Exhibition: “Dongen Witch” at Stedelijk Museum Breda

The moment I heard the exhibition title “Dongen Witch”, I was determined to visit. It certainly grabs one attention! Yet my visit left me with mixed feelings: it contains interesting works, it reveals interesting facts; but ….

The Breda museum aims to stress the importance of Dongen. In the 19th century, the village and surrounding area had been forgotten by time. Rural, poor, there was plenty to inspire artists. The area became known, when a few artists accompanied troops at the start of the Belgian Revolution.

North Brabant and especially this area, was very poor and the industrial revolution only arrived much later, than elsewhere. Some artists were inspired by the unspoiled, romantic landscape. Though a local, joining me in front of one of the exhibited landscapes whispered to me: “A scene near Dongen? We don’t have such mountains here”.

Visitors find, that it is not the landscape but also farmhouses, farmers, cobblers, lace-makers and others inspired artists. Once word got around in the 19th century, Dongen became one of the first artist-colonies of the Netherlands. Some artists only spent a short time here, others returned year after year.

Among the more famous ones are August Allebé, Jozef Israëls, Max Liebermann, Suze Robertson. Their works in turn, inspired van Gogh and later artists. Exhibition visitors come across works from the museum’s own collection, as well as loans from important Dutch museums like the Amsterdam Rijksmuseum, the Amsterdam Van Gogh Museum and Mauritshuis. The Vincent van Gogh-home (Zundert) also collaborated in creating this exhibition.

The witch? Actually, she was just a local, elderly woman. She earned some extra money by allowing artists to use her as a model. A 19th century art critic raved about a painting in which she is shown preparing coffee. He called her the witch of Dongen and the name stuck.

Interesting as well, are the signs artists included in works showing local dwellings. On outer-walls, locals painted ancient signs to ward off evil. One wonders what local priests and preachers, including Vincent van Gogh‘s father, made of such age-old traditions.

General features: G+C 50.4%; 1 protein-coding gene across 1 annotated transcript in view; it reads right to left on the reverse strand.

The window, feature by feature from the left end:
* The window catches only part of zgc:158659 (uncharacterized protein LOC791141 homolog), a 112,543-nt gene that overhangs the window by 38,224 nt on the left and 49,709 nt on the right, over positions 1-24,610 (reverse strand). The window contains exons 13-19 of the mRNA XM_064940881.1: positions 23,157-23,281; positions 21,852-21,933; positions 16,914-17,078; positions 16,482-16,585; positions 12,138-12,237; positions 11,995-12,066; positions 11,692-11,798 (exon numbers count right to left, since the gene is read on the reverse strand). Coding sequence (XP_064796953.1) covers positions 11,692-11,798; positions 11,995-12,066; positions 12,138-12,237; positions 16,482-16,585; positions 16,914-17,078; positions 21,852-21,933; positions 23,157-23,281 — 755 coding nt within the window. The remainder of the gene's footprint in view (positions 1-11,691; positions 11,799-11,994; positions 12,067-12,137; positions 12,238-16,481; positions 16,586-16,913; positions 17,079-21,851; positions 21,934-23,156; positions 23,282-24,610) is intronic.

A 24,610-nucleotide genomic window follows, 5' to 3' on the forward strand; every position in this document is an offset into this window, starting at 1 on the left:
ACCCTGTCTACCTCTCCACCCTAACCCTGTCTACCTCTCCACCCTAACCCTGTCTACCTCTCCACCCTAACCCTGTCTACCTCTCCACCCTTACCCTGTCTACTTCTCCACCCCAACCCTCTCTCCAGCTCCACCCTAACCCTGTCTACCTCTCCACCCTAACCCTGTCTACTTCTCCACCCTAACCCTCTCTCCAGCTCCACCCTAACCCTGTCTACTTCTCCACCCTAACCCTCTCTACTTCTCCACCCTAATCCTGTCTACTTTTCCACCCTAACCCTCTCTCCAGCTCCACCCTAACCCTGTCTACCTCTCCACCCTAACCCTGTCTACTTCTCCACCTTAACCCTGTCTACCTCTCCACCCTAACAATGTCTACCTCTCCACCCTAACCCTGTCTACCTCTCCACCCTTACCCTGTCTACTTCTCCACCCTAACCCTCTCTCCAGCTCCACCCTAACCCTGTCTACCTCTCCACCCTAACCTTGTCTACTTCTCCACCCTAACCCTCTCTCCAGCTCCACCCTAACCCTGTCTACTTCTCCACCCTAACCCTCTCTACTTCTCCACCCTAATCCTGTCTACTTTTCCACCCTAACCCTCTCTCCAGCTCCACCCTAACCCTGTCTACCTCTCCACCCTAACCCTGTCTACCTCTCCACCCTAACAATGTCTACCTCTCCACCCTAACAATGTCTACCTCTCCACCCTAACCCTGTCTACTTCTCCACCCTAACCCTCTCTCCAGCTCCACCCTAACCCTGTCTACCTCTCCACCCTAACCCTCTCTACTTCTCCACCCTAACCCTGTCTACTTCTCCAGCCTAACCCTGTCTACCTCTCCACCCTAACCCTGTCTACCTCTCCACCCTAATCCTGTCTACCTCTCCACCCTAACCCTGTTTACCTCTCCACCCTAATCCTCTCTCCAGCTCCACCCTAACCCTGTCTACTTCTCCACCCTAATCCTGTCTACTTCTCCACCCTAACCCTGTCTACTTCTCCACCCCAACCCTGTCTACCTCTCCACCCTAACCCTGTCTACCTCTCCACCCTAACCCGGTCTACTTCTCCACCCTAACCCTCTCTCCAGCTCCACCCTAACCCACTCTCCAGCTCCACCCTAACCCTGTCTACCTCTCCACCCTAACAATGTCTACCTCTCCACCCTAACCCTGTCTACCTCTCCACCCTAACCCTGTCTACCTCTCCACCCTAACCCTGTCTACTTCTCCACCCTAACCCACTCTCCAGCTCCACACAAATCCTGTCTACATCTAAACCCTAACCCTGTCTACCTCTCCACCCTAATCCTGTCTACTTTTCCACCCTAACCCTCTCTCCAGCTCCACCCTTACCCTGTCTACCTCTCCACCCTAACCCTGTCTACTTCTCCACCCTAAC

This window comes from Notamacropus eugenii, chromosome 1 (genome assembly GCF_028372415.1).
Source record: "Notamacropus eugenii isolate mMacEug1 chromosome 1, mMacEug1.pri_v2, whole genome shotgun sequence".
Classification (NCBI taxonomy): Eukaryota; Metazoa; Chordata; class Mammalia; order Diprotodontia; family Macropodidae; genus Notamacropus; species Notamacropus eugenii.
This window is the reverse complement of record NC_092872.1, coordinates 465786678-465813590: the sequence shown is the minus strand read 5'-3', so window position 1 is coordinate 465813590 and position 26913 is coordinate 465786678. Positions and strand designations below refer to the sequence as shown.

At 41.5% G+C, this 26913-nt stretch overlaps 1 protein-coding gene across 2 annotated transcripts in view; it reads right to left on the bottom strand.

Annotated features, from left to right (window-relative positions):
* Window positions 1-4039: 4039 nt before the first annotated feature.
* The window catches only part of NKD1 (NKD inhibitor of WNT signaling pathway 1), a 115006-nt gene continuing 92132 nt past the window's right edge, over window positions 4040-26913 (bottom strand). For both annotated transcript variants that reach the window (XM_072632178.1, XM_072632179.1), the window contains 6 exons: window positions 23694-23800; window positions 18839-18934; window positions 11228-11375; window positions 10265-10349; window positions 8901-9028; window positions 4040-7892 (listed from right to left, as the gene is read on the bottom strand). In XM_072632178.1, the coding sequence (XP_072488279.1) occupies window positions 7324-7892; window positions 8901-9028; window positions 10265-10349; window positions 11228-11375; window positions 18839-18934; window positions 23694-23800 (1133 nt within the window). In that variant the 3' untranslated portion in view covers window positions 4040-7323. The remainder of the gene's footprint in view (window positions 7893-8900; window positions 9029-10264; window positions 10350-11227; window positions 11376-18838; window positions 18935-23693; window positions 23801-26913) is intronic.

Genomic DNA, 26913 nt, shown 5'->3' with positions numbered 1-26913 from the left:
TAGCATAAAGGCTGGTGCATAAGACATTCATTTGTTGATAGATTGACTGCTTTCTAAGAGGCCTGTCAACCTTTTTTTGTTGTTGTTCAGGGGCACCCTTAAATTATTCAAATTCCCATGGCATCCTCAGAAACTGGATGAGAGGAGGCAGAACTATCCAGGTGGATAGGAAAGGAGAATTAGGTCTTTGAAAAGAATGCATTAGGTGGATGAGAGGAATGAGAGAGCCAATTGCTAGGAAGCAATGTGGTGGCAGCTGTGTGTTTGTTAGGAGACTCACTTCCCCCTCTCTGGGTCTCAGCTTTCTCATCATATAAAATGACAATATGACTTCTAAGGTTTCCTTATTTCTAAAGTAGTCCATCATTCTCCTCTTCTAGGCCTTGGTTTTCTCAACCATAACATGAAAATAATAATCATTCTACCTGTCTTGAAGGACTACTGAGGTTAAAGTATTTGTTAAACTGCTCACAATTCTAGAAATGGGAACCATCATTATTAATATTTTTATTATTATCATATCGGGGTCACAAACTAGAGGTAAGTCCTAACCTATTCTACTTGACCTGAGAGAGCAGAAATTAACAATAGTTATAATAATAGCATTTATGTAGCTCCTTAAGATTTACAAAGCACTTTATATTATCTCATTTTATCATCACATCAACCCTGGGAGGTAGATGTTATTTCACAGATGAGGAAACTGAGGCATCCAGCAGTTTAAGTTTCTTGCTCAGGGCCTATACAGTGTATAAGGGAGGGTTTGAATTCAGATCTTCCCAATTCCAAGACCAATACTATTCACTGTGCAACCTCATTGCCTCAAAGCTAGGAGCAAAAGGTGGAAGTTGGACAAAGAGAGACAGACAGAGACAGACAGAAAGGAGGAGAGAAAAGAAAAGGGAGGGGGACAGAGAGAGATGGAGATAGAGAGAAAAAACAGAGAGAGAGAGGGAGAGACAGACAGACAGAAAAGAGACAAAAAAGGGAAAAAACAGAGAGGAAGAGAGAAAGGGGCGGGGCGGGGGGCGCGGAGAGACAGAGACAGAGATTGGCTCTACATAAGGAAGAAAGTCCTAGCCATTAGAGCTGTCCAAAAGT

Another interesting story revealed in this exhibition concerns direct influence of one artist on another one. There are a few works by Jozef Israëls, showing interiors and poor Dongen families praying over a dinner of boiled potatoes. Vincent van Gogh noticed these moving works and they became the inspiration for his later, more famous “Potato Eaters”.

Then there are the artists who earned a living as teachers. Some took students to visit Dongen during a summer holiday; or published drawing methods which influenced later generations. There even is a photo of one of these artist-teachers, with his class in front of the school-building. Among the boys? Young Vincent van Gogh!

Well worth a visit? Ah: I left rather miffed and upset!

One of the visitors remarked to nobody specific, she did not mind looking at so many posters. For yes, if you follow this blog you know my complaint about that one poster in an exhibition at Alkmaar. Well, here are numerous posters – instead of real drawings and paintings!

You may not mind, I certainly do! I object to this!

After all: do tourists flock to the Louvre to look at some ‘Mona Lisa’ poster, stapled to a wall? (And one does detect the staples in the Breda exhibition!) Do visitors pay for expensive museum-tickets to admire say, Rembrandt’s “Night Watch”, or van Gogh’s “Almond Blossoms” plastered as cheap wall-paper on museum walls – instead of the real works?

If like me, you prefer to buy posters of the exhibited real art at museum shops, to take home and display in a frame: the shop-cum-café at this museum is not well stocked. So ruffled, I left and headed into Breda’s interesting historic center. After all: this offers tourists interesting shops and numerous pubs. It is worth a visit in its own right.

Breda, Stedelijk Museum: “Dongen Witch” runs till 26th of January 2020 and is one of several exhibitions this museum offers.

Image: detail of one of Israëls’ paintings (loan to this exhibition) which inspired van Gogh’s “Potato Eaters”; and exhibition advertising poster.

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